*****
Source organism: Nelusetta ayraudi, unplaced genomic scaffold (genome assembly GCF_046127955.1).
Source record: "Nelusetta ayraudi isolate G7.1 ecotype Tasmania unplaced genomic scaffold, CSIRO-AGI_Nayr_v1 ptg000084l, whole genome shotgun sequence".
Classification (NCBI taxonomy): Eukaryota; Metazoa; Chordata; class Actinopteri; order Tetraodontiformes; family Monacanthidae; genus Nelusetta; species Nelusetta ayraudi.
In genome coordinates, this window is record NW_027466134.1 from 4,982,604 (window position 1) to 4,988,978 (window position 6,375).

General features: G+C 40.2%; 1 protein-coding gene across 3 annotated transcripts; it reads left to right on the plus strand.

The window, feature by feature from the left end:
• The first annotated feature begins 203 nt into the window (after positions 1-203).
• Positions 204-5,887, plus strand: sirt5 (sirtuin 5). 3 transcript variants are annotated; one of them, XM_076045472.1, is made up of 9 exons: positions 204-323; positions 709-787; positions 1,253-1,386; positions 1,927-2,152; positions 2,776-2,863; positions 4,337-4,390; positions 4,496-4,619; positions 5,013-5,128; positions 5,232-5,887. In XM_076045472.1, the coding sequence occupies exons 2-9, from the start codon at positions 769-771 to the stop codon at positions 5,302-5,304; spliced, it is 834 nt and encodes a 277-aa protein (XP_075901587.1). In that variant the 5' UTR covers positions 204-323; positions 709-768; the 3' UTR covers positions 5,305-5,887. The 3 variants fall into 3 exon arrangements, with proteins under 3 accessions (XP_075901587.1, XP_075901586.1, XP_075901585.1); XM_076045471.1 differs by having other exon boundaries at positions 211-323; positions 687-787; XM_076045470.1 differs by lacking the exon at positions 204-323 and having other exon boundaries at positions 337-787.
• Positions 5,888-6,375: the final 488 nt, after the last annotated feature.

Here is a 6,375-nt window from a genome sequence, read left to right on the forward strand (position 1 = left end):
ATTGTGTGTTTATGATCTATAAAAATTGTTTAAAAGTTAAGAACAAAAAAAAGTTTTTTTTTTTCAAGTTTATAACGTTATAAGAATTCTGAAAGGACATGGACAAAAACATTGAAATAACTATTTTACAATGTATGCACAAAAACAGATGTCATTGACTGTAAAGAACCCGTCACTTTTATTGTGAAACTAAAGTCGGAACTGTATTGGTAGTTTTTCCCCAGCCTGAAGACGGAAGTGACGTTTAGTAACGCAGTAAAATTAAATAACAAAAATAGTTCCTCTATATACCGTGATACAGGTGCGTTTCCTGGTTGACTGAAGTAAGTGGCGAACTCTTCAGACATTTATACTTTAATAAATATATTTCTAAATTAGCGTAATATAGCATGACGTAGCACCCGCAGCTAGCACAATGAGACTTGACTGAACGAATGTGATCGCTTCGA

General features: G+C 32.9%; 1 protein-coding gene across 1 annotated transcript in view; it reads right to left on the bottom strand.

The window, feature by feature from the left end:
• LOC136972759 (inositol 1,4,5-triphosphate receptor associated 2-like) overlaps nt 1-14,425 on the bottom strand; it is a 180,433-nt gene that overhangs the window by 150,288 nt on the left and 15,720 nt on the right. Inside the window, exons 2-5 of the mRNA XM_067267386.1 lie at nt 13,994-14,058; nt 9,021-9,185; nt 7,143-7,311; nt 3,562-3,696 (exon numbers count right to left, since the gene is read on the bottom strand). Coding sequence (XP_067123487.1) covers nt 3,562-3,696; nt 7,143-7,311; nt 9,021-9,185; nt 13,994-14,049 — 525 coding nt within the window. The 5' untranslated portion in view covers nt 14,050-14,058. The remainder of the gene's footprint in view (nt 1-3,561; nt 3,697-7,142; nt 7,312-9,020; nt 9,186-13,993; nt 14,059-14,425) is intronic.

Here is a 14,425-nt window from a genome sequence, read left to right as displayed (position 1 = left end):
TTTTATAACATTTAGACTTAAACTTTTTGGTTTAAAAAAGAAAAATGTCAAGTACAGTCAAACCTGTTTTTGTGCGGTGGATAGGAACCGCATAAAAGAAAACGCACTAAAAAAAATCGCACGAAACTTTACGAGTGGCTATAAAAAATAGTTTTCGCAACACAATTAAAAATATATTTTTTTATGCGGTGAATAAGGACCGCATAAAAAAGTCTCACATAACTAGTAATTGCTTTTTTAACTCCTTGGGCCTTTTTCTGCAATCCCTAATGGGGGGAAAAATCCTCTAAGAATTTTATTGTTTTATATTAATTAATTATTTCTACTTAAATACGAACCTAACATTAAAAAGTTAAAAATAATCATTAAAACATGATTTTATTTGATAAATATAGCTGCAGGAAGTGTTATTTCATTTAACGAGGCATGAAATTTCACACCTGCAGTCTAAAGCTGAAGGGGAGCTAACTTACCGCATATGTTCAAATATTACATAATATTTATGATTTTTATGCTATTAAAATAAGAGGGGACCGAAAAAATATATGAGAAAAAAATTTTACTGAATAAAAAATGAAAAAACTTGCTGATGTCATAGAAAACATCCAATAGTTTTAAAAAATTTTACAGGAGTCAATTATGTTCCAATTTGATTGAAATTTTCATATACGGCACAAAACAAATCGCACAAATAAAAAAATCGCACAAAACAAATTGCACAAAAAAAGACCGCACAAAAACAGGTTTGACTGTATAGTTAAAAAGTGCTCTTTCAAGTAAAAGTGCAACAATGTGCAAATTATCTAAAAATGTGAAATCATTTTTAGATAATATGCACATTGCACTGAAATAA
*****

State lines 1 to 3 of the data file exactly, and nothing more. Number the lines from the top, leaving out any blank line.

Source organism: Nelusetta ayraudi, unplaced genomic scaffold (genome assembly GCF_046127955.1).
Source record: "Nelusetta ayraudi isolate G7.1 ecotype Tasmania unplaced genomic scaffold, CSIRO-AGI_Nayr_v1 ptg000084l, whole genome shotgun sequence".
Classification (NCBI taxonomy): Eukaryota; Metazoa; Chordata; class Actinopteri; order Tetraodontiformes; family Monacanthidae; genus Nelusetta; species Nelusetta ayraudi.